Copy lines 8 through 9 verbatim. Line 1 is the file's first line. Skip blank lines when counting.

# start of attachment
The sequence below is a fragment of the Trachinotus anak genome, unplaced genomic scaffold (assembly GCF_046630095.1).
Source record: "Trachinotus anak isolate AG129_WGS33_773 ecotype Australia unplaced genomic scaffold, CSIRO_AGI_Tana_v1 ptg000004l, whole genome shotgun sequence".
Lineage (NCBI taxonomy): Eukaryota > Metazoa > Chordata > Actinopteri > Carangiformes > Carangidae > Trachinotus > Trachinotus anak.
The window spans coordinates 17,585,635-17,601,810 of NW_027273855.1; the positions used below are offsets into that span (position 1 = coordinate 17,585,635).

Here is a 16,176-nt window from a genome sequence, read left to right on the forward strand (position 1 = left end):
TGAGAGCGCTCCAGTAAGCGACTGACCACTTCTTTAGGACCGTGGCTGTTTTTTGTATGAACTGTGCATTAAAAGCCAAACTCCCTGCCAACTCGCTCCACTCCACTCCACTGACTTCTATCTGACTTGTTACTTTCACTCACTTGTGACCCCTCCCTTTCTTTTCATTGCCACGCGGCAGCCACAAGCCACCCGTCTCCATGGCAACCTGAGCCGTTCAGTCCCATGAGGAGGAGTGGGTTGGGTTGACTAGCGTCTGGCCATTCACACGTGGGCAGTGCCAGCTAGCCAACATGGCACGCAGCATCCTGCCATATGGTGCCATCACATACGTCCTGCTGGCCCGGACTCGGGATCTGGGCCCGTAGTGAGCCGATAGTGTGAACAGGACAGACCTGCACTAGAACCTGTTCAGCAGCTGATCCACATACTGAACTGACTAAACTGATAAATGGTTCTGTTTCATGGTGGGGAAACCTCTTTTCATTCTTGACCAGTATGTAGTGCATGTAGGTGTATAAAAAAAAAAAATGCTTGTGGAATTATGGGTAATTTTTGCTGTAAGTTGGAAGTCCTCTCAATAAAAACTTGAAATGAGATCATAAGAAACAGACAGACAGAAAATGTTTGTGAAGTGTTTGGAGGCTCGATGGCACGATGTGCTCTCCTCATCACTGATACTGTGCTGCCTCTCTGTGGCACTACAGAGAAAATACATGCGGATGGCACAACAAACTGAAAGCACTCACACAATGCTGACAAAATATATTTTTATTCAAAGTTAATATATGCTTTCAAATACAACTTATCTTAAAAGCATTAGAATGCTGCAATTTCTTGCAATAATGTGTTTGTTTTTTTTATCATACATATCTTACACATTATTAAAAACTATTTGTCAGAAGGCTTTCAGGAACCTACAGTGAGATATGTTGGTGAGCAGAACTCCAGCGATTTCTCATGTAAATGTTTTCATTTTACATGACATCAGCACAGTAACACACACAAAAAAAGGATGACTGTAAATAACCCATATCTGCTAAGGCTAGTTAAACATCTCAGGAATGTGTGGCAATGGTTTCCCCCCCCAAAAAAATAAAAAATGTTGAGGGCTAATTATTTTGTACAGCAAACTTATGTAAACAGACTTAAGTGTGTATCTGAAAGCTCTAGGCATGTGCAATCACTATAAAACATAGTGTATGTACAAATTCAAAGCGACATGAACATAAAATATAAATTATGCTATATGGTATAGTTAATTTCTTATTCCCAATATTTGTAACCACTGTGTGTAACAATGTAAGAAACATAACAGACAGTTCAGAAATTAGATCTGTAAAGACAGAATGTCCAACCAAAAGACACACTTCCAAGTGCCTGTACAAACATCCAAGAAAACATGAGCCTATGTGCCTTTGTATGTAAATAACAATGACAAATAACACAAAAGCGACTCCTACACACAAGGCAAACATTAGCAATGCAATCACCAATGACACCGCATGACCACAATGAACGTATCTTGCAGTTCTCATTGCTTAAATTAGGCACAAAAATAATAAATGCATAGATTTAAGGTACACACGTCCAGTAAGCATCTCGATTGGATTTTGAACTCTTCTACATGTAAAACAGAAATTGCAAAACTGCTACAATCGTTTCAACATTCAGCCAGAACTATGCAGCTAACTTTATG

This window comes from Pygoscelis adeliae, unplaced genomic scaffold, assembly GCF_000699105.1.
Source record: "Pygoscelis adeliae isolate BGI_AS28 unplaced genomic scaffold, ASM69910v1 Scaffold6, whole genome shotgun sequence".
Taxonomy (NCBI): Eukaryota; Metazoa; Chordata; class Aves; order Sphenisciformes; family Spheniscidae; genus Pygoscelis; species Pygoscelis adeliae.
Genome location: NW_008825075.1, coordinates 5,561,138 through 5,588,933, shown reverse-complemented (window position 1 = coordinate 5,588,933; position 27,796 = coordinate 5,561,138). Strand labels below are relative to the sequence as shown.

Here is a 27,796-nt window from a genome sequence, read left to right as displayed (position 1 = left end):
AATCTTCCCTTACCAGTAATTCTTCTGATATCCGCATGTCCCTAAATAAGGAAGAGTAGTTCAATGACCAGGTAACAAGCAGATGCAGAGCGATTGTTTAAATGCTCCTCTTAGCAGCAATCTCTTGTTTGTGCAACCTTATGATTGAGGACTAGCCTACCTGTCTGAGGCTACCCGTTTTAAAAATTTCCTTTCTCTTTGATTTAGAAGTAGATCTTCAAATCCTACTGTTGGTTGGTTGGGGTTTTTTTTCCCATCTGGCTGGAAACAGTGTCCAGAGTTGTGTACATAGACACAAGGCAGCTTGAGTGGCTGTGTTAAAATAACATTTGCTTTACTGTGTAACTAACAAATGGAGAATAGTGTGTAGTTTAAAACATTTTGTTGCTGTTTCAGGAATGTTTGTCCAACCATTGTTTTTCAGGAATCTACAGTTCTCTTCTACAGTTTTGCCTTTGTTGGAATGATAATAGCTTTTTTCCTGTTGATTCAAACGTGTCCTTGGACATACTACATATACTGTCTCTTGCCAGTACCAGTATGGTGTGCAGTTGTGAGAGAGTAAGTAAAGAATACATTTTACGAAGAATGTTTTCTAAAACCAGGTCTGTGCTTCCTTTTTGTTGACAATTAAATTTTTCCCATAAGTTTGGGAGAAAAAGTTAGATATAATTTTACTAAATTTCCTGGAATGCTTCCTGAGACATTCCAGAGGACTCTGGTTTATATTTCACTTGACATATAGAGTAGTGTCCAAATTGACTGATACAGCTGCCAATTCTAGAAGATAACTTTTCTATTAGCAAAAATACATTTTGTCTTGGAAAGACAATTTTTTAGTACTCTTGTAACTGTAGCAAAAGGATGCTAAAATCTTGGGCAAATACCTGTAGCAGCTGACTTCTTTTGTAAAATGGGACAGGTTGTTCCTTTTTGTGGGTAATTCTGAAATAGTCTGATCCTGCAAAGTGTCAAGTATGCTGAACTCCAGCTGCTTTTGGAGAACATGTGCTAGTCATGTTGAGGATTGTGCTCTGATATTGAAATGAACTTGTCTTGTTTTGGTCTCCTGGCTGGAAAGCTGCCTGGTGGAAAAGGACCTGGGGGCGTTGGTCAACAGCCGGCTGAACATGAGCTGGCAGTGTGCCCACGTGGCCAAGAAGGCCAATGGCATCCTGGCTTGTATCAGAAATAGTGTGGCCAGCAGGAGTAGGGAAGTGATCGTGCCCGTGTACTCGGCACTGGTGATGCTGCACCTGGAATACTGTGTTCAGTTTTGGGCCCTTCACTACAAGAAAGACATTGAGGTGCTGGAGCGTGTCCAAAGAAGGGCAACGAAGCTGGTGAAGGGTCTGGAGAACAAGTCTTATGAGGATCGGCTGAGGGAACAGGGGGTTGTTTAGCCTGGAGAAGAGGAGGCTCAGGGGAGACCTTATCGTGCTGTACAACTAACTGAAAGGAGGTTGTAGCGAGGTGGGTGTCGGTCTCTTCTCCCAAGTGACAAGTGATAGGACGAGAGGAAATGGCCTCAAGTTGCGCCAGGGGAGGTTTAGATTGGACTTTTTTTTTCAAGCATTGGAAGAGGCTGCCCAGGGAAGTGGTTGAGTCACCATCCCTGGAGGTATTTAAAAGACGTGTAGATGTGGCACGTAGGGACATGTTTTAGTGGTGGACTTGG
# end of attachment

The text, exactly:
Source record: "Pygoscelis adeliae isolate BGI_AS28 unplaced genomic scaffold, ASM69910v1 Scaffold6, whole genome shotgun sequence".
Taxonomy (NCBI): Eukaryota; Metazoa; Chordata; class Aves; order Sphenisciformes; family Spheniscidae; genus Pygoscelis; species Pygoscelis adeliae.